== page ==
What happens if one combs one’s hair while it’s wet? By telling me to clean my comb before and after use, are the folks at Handy Solutions just being helpful — or are they trying to make some sort of not-so-subtle comment about my hair hygiene? And, finally, if we all combed our hair in the direction of hair growth, wouldn’t we all look like Moe from the Three Stooges?

We should all comb our hair in the same direction? What are we? Communists?!

Wait. I just examined the fine print and read, of course, this: “Made in China.” So this is what it’s come to…now we’re even outsourcing 99-cent pocket combs. Next thing you know, mark my words, Chinese restaurants are going to start popping up in every American city and town, and then China’s going to want to host the Summer Olympics, and before you know it we’ll all be ordered by the Communists to comb our hair exactly the same way.

It’s nearly Spring –“Rip” ends his winter slumber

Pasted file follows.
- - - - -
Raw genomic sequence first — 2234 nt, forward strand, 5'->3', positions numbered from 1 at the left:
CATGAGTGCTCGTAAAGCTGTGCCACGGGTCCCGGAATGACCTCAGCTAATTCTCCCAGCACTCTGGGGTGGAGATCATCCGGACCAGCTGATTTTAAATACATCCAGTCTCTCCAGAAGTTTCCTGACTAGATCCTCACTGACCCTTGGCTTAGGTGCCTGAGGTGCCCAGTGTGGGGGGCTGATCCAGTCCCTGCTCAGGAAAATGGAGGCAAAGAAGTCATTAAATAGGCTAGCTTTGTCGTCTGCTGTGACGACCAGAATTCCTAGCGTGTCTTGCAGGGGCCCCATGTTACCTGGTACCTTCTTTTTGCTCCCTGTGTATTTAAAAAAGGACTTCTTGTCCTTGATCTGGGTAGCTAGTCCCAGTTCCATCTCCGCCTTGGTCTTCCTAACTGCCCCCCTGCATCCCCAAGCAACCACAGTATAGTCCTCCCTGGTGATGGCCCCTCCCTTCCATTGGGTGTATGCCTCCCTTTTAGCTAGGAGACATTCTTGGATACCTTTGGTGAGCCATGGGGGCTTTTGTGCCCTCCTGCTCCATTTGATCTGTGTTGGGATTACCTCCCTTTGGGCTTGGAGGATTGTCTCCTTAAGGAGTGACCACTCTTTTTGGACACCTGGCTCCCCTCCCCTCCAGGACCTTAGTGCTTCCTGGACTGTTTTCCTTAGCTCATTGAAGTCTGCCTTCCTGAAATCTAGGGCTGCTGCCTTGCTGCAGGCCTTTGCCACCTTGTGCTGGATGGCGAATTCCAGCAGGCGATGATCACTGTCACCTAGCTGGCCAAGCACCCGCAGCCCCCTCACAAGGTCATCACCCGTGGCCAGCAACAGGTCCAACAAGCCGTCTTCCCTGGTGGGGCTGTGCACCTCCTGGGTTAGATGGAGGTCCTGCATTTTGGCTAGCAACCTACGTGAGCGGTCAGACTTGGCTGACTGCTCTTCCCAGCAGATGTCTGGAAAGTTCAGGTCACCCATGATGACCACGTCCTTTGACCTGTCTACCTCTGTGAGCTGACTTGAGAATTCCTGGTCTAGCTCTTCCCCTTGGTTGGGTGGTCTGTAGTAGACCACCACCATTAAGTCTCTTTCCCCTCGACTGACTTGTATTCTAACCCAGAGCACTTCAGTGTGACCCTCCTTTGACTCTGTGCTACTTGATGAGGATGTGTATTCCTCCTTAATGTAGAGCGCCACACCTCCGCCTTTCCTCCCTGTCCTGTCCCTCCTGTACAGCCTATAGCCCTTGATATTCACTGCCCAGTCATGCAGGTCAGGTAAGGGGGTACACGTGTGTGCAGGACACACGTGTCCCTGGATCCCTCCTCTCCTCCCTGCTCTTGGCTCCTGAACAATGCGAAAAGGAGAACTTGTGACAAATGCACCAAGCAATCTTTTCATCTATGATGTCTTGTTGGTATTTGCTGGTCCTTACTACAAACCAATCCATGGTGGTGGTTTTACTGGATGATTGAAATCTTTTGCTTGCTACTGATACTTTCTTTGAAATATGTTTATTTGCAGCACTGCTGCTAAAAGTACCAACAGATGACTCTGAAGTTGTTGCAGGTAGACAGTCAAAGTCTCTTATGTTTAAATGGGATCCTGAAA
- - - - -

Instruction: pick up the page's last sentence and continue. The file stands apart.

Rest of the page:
Set your alarm clocks for Thursday, March 22, at 7 p.m.

After slipping into some sort of slumber since I did a reading and book-signing in January at the public library in Tarrytown, N.Y., hometown of Washington Irving himself, “Rip” and its author will be back in “circulation” this week at the Pollard Memorial Library, 401 Merrimack Street,  in Lowell, Mass.

The free event begins at 7 and should last until about 8 p.m. I’ll talk a bit about my longtime affection for Washington Irving’s writing, I’ll chat a little about how I came to write my modern-day parody of “Rip Van Winkle,” I’ll read sample chapters from the book, I’ll take questions from the audience, and I’ll sign copies of the book, which will be available for purchase at the event. (I might also have something to say about Lowell native Jack Kerouac — his presence still permeates this gritty city, which just spent a couple of weeks celebrating what would have been the great writer’s 90th birthday).